Testing fund selector prisoners on game theory

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On empirical evidence alone, sales flows are telling us that the consensus already believes traditional alpha is a ‘zero sum game’ but also that ‘SmartBETA’ and portable alpha – through absolute return funds – may have potential.

However, what if we are looking at the active-passive choice all wrong, what if we are looking in the wrong places?

The reality is that the risk of choosing active management invites the risk of choosing bad managers. Most funds are chosen by relatively inexperienced advisers and brokers. Do professional fund investors fare any better? A study by Diane Del Guercio of Oregon University hints that fund selectors may be complicit in the poor aggregate performance of active funds. (http://papers.ssrn.com/sol3/papers.cfm?abstract_id=1935109)

Why might advisers choose the wrong managers?

In my paper Core-Satellite Conundrum (InvestmentEurope, No. 58, p45) I alluded that fund buyers may be falling for game theory by taking safe ‘bets’ into the same well known funds. In other words fund buyers may be opting for ‘safe’ core options on an assumption of negative outcomes and inability to identify superior choices with any certainty (see below).

core v satellite

Fees may also have an impact as passive disrupters set ever lower fee scales, platforms continue to war on each other and large scale fund players lower their charges in order to squeeze smaller firms.

Together these have tended buyers towards existing names, over potentially superior new entrants. In other words buyers have become prisoners to established supertanker funds: better to be wrong together than wrong alone.

One way to break out of this bias is to review those core positions and invest into a broader range of active boutiques.

Can boutiques better supertanker managers?

Day-to-day, I observe that boutique managers more often operate like private equity managers. They buy companies not stocks, they finance businesses where they see growth, they hold for longer and they are less likely to buy familiar stocks held by everyone else.

Many boutique managers are self-invested and owners of their own businesses, which builds in alignment between investor and fund manager. Unfortunately few advisers and investors recognise the merits of such an approach, many prefer well known stocks and confuse familiarity with opportunity. To that end fund buyers have exhibited some game theory in their choices.

Factor investing: ‘Smartbeta’ or snake oil?

Factor investing has many proponents like Sharpe, Fama, French and Gabriel Burstein; but also its detractors, namely John Bogle of Vanguard and James Montier of GMO.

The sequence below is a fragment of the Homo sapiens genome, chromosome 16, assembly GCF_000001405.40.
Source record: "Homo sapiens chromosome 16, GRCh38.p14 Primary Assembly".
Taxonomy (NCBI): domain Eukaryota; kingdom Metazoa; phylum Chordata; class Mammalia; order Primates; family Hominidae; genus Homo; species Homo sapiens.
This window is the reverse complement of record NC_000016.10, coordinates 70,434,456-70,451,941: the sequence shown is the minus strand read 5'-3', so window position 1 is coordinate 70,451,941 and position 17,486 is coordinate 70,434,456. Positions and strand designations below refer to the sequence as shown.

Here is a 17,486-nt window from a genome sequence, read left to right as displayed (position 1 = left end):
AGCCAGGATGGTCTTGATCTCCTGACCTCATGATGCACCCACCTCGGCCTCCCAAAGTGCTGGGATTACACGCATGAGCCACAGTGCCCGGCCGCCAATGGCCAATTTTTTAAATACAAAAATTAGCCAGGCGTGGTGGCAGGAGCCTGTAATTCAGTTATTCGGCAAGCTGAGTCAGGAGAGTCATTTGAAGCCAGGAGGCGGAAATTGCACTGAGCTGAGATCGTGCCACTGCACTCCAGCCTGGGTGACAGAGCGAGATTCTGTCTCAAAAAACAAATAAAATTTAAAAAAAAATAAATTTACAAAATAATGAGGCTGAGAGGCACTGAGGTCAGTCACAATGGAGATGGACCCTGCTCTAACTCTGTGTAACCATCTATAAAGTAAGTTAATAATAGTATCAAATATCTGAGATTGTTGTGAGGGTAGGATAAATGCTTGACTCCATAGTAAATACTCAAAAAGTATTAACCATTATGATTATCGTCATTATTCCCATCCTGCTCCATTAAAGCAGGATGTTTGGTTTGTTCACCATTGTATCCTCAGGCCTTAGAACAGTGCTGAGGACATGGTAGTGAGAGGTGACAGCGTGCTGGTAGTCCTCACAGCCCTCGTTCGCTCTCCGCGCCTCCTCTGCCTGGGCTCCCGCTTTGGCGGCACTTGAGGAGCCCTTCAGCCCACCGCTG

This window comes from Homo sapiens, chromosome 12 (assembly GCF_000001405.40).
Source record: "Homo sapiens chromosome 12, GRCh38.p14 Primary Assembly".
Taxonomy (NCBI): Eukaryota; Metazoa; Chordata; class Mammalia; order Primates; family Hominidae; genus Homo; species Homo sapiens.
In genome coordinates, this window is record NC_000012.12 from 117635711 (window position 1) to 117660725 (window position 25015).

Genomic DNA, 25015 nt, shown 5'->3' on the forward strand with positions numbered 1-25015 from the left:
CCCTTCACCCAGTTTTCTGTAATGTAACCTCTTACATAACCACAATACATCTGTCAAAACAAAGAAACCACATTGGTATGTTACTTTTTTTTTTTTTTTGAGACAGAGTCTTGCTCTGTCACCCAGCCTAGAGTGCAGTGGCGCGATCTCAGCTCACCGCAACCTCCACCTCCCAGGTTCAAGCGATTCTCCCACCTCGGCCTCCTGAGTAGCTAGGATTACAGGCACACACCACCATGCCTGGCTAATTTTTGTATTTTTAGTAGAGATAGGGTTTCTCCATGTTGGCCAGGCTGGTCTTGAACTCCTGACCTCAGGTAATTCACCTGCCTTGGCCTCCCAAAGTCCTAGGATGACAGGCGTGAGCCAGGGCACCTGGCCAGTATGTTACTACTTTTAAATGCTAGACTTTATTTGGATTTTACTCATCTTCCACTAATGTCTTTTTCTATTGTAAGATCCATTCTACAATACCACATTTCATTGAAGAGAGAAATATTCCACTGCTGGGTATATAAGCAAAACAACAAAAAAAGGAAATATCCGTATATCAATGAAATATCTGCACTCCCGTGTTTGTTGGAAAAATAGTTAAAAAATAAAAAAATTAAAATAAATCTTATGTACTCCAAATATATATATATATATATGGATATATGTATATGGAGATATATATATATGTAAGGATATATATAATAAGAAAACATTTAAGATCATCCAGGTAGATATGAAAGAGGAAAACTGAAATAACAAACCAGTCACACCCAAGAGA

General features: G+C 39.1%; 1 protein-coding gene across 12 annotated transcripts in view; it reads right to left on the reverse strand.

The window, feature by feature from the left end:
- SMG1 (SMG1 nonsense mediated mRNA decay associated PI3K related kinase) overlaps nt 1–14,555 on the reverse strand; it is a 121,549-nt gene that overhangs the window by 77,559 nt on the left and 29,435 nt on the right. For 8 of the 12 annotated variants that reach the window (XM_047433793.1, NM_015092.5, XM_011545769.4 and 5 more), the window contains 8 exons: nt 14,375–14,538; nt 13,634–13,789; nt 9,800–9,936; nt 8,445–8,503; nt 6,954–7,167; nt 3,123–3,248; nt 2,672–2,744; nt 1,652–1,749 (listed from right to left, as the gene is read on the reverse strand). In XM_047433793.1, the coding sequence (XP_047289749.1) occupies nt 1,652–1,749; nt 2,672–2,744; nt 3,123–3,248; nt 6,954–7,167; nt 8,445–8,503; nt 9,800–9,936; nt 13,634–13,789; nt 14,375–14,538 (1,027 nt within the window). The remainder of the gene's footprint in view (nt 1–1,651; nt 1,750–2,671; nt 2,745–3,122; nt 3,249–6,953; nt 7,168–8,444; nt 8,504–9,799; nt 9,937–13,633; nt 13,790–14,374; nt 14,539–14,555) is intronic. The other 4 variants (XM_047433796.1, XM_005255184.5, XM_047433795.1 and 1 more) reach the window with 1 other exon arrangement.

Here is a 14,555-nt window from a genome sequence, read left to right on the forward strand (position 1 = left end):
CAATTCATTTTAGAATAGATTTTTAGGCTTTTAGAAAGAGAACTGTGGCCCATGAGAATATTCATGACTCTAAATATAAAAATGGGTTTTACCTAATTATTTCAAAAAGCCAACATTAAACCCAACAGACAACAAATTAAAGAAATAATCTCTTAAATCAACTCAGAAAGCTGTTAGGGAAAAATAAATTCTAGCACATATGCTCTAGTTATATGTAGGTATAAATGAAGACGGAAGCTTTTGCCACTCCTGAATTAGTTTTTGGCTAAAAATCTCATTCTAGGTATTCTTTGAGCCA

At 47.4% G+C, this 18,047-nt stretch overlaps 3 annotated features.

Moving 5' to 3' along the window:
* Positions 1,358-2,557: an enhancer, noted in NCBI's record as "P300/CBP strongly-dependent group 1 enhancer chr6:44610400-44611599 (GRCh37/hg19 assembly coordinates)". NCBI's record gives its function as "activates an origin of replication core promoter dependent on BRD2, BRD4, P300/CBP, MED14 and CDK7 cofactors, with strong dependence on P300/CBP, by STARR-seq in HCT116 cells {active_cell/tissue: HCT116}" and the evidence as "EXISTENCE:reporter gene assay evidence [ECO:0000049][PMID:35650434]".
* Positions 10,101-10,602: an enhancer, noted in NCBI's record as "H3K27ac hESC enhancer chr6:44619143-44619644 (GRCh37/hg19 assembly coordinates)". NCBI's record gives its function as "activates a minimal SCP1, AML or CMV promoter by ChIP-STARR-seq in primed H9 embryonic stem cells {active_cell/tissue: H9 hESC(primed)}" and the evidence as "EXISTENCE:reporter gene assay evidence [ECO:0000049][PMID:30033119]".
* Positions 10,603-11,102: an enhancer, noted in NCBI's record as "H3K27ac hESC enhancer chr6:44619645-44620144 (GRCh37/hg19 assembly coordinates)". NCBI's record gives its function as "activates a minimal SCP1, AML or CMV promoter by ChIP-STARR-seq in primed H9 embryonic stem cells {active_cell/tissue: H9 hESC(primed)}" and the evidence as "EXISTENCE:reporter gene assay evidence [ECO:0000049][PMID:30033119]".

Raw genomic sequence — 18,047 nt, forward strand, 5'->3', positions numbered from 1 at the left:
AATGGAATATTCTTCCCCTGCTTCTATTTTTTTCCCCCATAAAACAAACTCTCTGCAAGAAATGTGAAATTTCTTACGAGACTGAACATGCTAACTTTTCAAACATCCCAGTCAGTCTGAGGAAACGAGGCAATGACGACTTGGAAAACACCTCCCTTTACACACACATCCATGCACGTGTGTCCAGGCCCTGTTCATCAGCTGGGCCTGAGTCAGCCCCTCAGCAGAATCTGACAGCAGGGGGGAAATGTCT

There is a low cost turf war between traditional index providers and factor index providers. The argument is whether the ‘zero sum game’ view for active management would also be true for SmartBETA over the long run. As one model outperforms, another will underperform – if we are to believe Sharpe – leaving only cost arguably addressed.

Ironically, active managers also have the ability to change the tilts – ‘beta factors’ – in their portfolio to escape the same mean reversion, even if empirically few do so successfully. In game theory, SmartBETA may appear an attractive compromise to fund buyers wishing to beat the benchmark but unprepared to take a large bet against it.


Many studies simply do not take into account active fund selection, variability of time horizons, alternative strategies or portfolio diversification.

The big difficulty is that we have not yet disentangled the active-passive debate from one of charges and there are few to no universal studies proving the effectiveness of active fund selection among professional buyers.

I am collating the views of other fund selectors and looking for empirical evidence that active fund manager selection has benefited investors. I encourage fund buyers to share their experiences and for academics and data gatherers to address the issue.

Take part

The survey remains open, have your chance to have a say at: https://www.surveymonkey.com/s/MDHG8ZT


Jon Beckett is UK research lead for the Association of Professional Fund Investors, author and senior reviewer for the Chartered Institute for Securities and Investments and member of the Z/Yen Long Finance think tank

Jonathan Boyd
Editorial Director of Open Door Media Publishing Ltd, and Editor of InvestmentEurope. Jonathan has over two decades of media experience in Japan, Australia, Canada and the UK. Over the past 17 years he has been based in London writing about funds and investments. From editing the newsletter of the Swedish Chamber of Commerce in Japan in the 1990s he now focuses on Nordic markets for InvestmentEurope. Jonathan was awarded Editor of the Year at the Professional Publishers Association (PPA) Independent Publisher Awards 2017. Shortlisted for the same in 2016, he was also shortlisted in 2017 and 2015 for the broader PPA Awards category Editor of the Year (Business Media).

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